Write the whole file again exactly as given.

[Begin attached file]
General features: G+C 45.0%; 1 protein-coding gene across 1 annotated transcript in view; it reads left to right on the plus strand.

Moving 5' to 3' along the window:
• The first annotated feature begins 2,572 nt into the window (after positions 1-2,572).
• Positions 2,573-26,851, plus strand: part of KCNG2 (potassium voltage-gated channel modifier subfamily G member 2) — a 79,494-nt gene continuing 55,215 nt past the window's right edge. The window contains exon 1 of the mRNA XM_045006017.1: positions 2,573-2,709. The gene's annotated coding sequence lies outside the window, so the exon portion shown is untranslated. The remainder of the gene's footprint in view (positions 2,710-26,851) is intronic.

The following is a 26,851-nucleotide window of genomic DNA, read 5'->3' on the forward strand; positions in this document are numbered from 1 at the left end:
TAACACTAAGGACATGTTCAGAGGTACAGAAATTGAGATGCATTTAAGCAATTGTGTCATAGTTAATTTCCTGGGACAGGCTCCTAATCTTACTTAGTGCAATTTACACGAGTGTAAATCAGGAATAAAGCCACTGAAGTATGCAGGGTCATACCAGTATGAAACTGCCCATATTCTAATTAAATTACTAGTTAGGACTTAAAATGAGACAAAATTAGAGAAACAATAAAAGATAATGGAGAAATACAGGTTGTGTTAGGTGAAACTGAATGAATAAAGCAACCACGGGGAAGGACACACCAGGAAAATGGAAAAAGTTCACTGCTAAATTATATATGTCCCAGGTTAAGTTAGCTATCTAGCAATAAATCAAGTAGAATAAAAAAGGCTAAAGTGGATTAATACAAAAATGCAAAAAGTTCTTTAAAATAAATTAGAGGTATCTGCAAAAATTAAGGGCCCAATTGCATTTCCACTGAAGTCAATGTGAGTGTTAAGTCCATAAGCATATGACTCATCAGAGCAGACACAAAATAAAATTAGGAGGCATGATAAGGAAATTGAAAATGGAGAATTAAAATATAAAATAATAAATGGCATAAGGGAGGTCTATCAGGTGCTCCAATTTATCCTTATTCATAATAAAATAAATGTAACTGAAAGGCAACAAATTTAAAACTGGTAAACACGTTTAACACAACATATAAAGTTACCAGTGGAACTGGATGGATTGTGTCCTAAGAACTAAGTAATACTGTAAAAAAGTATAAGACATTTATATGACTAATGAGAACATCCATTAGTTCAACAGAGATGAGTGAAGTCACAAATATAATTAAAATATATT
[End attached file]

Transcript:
General features: G+C 45.0%; 1 protein-coding gene across 1 annotated transcript in view; it reads left to right on the plus strand.

Moving 5' to 3' along the window:
• The first annotated feature begins 2,572 nt into the window (after positions 1-2,572).
• Positions 2,573-26,851, plus strand: part of KCNG2 (potassium voltage-gated channel modifier subfamily G member 2) — a 79,494-nt gene continuing 55,215 nt past the window's right edge. The window contains exon 1 of the mRNA XM_045006017.1: positions 2,573-2,709. The gene's annotated coding sequence lies outside the window, so the exon portion shown is untranslated. The remainder of the gene's footprint in view (positions 2,710-26,851) is intronic.

The following is a 26,851-nucleotide window of genomic DNA, read 5'->3' on the forward strand; positions in this document are numbered from 1 at the left end:
TAACACTAAGGACATGTTCAGAGGTACAGAAATTGAGATGCATTTAAGCAATTGTGTCATAGTTAATTTCCTGGGACAGGCTCCTAATCTTACTTAGTGCAATTTACACGAGTGTAAATCAGGAATAAAGCCACTGAAGTATGCAGGGTCATACCAGTATGAAACTGCCCATATTCTAATTAAATTACTAGTTAGGACTTAAAATGAGACAAAATTAGAGAAACAATAAAAGATAATGGAGAAATACAGGTTGTGTTAGGTGAAACTGAATGAATAAAGCAACCACGGGGAAGGACACACCAGGAAAATGGAAAAAGTTCACTGCTAAATTATATATGTCCCAGGTTAAGTTAGCTATCTAGCAATAAATCAAGTAGAATAAAAAAGGCTAAAGTGGATTAATACAAAAATGCAAAAAGTTCTTTAAAATAAATTAGAGGTATCTGCAAAAATTAAGGGCCCAATTGCATTTCCACTGAAGTCAATGTGAGTGTTAAGTCCATAAGCATATGACTCATCAGAGCAGACACAAAATAAAATTAGGAGGCATGATAAGGAAATTGAAAATGGAGAATTAAAATATAAAATAATAAATGGCATAAGGGAGGTCTATCAGGTGCTCCAATTTATCCTTATTCATAATAAAATAAATGTAACTGAAAGGCAACAAATTTAAAACTGGTAAACACGTTTAACACAACATATAAAGTTACCAGTGGAACTGGATGGATTGTGTCCTAAGAACTAAGTAATACTGTAAAAAAGTATAAGACATTTATATGACTAATGAGAACATCCATTAGTTCAACAGAGATGAGTGAAGTCACAAATATAATTAAAATATATT